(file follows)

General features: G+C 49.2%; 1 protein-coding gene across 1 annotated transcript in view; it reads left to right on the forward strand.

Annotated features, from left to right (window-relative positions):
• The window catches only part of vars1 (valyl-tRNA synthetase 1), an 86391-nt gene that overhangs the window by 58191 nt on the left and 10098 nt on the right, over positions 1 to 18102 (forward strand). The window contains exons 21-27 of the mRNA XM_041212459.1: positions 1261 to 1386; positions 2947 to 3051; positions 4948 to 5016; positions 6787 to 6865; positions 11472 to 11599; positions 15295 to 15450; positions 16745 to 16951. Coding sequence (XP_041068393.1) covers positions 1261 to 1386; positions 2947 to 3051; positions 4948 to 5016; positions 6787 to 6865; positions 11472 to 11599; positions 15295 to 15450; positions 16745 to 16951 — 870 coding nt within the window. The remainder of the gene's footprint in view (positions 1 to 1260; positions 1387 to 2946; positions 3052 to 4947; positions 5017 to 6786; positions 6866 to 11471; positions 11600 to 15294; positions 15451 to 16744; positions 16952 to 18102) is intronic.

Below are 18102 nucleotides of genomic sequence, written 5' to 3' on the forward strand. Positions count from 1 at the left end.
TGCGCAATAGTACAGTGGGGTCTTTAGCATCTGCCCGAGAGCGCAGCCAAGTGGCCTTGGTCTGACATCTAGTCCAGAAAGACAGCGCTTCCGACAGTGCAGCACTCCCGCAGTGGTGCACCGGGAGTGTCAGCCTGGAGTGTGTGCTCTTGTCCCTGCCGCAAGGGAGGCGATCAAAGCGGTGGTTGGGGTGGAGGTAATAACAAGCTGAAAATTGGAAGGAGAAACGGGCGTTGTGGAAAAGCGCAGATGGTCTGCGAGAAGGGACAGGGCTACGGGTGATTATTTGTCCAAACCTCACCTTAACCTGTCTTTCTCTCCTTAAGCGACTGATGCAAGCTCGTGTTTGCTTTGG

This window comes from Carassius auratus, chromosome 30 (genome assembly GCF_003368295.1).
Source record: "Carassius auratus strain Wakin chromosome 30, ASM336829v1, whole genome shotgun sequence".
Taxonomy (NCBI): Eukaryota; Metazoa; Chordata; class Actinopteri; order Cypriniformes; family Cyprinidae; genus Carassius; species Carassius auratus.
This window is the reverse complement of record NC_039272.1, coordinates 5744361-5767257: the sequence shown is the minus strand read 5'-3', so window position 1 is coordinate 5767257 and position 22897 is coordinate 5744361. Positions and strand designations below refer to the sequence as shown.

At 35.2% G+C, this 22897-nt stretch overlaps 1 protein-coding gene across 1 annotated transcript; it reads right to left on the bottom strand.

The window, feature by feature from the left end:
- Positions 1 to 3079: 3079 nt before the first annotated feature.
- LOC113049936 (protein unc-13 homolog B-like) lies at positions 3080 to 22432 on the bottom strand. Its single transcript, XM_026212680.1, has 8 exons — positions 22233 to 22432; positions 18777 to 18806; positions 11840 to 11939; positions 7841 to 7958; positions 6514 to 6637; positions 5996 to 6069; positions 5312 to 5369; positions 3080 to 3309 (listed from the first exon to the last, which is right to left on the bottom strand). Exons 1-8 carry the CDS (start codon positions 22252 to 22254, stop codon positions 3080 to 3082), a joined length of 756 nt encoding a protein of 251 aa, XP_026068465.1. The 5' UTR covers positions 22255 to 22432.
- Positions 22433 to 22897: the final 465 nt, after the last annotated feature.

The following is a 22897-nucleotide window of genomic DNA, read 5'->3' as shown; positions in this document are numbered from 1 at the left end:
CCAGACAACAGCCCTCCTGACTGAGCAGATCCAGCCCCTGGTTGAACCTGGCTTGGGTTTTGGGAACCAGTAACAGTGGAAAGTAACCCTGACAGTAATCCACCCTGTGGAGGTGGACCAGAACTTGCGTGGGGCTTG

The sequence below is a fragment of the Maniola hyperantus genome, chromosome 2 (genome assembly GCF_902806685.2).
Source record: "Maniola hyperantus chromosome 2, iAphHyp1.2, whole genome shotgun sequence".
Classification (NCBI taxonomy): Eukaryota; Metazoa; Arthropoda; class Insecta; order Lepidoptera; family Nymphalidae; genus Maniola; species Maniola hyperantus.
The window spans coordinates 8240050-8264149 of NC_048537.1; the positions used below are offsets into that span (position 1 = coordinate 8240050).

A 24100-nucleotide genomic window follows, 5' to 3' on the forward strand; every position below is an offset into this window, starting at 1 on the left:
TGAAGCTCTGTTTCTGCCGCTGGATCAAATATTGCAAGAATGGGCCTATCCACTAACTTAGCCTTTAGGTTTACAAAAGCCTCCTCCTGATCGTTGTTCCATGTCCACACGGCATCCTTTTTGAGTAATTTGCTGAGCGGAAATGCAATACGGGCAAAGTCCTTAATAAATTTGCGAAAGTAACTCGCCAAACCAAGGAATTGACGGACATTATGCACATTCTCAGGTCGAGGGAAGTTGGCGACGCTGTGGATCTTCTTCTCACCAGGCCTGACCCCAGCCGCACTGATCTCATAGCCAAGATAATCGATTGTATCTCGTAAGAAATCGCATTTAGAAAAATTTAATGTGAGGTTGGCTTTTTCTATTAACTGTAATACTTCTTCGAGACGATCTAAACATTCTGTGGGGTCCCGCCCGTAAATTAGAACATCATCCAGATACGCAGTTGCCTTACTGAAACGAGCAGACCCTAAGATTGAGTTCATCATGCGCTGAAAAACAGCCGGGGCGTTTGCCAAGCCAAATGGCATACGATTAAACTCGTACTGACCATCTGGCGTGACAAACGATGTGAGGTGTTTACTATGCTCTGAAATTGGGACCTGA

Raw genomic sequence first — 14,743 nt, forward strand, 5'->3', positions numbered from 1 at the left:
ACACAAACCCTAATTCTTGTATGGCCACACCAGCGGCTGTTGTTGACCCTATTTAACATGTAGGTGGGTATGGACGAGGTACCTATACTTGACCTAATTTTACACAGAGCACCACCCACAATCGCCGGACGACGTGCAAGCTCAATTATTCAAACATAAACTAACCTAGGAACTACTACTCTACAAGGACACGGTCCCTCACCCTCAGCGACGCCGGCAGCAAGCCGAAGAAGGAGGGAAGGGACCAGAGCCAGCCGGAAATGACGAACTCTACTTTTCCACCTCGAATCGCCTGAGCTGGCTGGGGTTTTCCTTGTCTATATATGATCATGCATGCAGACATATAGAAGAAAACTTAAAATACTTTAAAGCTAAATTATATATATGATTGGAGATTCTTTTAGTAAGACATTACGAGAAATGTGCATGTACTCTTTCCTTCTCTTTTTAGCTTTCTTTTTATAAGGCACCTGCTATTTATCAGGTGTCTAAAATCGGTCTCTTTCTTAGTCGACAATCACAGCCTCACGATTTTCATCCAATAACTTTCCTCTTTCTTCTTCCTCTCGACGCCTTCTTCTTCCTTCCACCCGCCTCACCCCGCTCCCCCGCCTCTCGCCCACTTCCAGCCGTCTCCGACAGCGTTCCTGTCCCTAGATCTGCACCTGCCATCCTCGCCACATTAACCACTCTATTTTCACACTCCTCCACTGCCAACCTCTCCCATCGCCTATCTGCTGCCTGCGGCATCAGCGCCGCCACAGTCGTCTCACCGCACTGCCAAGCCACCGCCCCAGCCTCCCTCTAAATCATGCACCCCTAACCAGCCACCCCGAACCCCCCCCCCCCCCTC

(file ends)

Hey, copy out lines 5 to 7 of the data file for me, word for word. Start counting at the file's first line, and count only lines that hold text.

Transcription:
TGCGCAATAGTACAGTGGGGTCTTTAGCATCTGCCCGAGAGCGCAGCCAAGTGGCCTTGGTCTGACATCTAGTCCAGAAAGACAGCGCTTCCGACAGTGCAGCACTCCCGCAGTGGTGCACCGGGAGTGTCAGCCTGGAGTGTGTGCTCTTGTCCCTGCCGCAAGGGAGGCGATCAAAGCGGTGGTTGGGGTGGAGGTAATAACAAGCTGAAAATTGGAAGGAGAAACGGGCGTTGTGGAAAAGCGCAGATGGTCTGCGAGAAGGGACAGGGCTACGGGTGATTATTTGTCCAAACCTCACCTTAACCTGTCTTTCTCTCCTTAAGCGACTGATGCAAGCTCGTGTTTGCTTTGG

This window comes from Carassius auratus, chromosome 30 (genome assembly GCF_003368295.1).
Source record: "Carassius auratus strain Wakin chromosome 30, ASM336829v1, whole genome shotgun sequence".